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The world economy is teetering on the edge of recession, the International Monetary Fund (IMF) warned in its latest quarterly economic outlook report.
The agency also cut its global growth forecast again, dropping it to 3.2 percent from 3.6 percent forecast in April. In 2023, worldwide economic expansion will be a modest 2.9 percent, the IMF said.
The U.S. economy will grow 2.3 percent this year and 1 percent in 2023, it predicted, down from its April forecast of 3.7 and 2.3 percent, respectively.
The IMF trimmed its outlook for China’s 2022 growth from 4.4 percent in April to a revised 3.3 percent now.
“The slowdown in China has global consequences,” the IMF report stated.
“Lockdowns added to global supply chain disruptions and declines in domestic spending are reducing demand from China’s trade partners,” it added.
The Eurozone will add 2.6 percent to its GDP this year and 1.2 percent in 2023, the agency said.
However, the forecasts again may not hold, the IMF noted.
“Risks to the outlook are overwhelmingly tilted to the downside,” the IMF’s report said, citing prospects of Russia ending natural gas deliveries to Europe, stubborn inflation, China’s possible new anti-COVID lockdowns, and debt crises among poor nations. (See “Strong Dollar Weakens Other Economies, May Force Higher Rates” in this issue.)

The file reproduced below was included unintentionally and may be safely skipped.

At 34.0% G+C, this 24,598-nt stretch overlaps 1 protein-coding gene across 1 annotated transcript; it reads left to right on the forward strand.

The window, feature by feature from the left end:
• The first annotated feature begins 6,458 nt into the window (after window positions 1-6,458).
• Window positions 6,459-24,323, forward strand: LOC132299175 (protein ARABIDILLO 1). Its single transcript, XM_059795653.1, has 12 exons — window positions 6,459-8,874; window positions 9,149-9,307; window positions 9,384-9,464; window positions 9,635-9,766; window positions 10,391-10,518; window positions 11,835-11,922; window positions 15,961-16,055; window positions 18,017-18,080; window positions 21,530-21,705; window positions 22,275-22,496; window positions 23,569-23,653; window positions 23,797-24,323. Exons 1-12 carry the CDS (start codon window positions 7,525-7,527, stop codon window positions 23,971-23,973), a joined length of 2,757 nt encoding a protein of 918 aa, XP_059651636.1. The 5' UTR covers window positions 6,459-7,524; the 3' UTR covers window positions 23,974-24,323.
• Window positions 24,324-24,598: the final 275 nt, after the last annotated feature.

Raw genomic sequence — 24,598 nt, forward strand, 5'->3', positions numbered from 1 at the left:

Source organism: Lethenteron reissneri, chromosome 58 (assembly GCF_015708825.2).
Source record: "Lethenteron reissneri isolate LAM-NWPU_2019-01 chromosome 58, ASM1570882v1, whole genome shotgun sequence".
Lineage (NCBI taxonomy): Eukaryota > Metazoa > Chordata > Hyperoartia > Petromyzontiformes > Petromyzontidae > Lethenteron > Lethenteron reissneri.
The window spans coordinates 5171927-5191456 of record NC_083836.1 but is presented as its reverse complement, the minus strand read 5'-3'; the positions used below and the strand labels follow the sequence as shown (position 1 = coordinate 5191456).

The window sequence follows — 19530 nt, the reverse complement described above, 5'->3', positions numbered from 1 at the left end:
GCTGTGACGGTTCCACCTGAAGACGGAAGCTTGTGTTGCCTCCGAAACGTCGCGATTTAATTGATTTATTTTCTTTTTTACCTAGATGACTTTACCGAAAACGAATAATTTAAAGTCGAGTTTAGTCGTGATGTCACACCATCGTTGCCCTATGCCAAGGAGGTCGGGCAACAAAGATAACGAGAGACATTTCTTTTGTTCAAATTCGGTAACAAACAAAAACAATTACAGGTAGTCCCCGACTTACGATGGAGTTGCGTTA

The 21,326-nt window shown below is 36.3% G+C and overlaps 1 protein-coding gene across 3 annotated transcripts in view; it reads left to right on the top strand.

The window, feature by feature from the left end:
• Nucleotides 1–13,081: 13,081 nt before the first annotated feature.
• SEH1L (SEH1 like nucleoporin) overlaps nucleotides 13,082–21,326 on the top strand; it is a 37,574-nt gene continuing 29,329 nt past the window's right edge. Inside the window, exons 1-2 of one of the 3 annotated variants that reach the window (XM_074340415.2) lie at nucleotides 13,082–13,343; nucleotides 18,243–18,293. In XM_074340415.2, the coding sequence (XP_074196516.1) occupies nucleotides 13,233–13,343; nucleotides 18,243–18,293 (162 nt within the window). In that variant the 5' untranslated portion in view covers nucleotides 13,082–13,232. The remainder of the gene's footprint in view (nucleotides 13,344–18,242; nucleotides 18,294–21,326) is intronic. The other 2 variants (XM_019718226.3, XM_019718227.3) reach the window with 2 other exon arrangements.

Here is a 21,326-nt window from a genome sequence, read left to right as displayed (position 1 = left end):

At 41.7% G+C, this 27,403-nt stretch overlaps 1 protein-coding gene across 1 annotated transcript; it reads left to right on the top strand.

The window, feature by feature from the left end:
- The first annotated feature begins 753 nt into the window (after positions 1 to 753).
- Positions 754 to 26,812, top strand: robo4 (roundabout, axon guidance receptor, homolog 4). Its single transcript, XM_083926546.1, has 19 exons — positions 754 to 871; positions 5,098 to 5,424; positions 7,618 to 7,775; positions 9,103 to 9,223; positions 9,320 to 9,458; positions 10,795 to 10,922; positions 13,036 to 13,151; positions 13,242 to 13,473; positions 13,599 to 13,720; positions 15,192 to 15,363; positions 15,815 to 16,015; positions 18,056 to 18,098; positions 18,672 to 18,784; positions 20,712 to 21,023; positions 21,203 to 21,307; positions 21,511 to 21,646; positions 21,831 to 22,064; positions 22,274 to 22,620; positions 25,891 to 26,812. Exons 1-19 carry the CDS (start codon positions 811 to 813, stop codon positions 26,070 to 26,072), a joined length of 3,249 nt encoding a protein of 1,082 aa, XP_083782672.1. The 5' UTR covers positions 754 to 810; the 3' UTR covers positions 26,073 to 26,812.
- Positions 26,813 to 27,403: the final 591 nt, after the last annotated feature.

Also, growing geopolitical tensions between the West and a Russia-China axis could further disrupt global trade, the IMF warned.
“We have higher inflation and it’s broader inflation,” Pierre-Olivier Gourinchas, IMF’s chief economist, told The Wall Street Journal. “It’s seeping into services.”
In most countries, wage increases are badly lagging price hikes, he noted.
“We have a slowdown in the U.S., in China, and in the euro area,” Gourinchas pointed out. “The three largest economies in the world are stalling right now.”
Inflation in poor countries will average 9.5 percent this year, the agency said.
TREND FORECAST: As Gerald Celente notes, “When people lose everything and have nothing left to lose, they lose it.”
As prices for food, fuel, and other staples rise, so do tempers.
Many governments, especially in poor nations, are facing the growing prospect of default and have few resources to put toward relieving consumers’ price pain.
Continued inflation will drive people into the streets. Protests will stir social and political turmoil, creating new political movements with the power to destabilize governments.
Sri Lanka’s collapse this summer is only the first; other nations will undergo the same fate.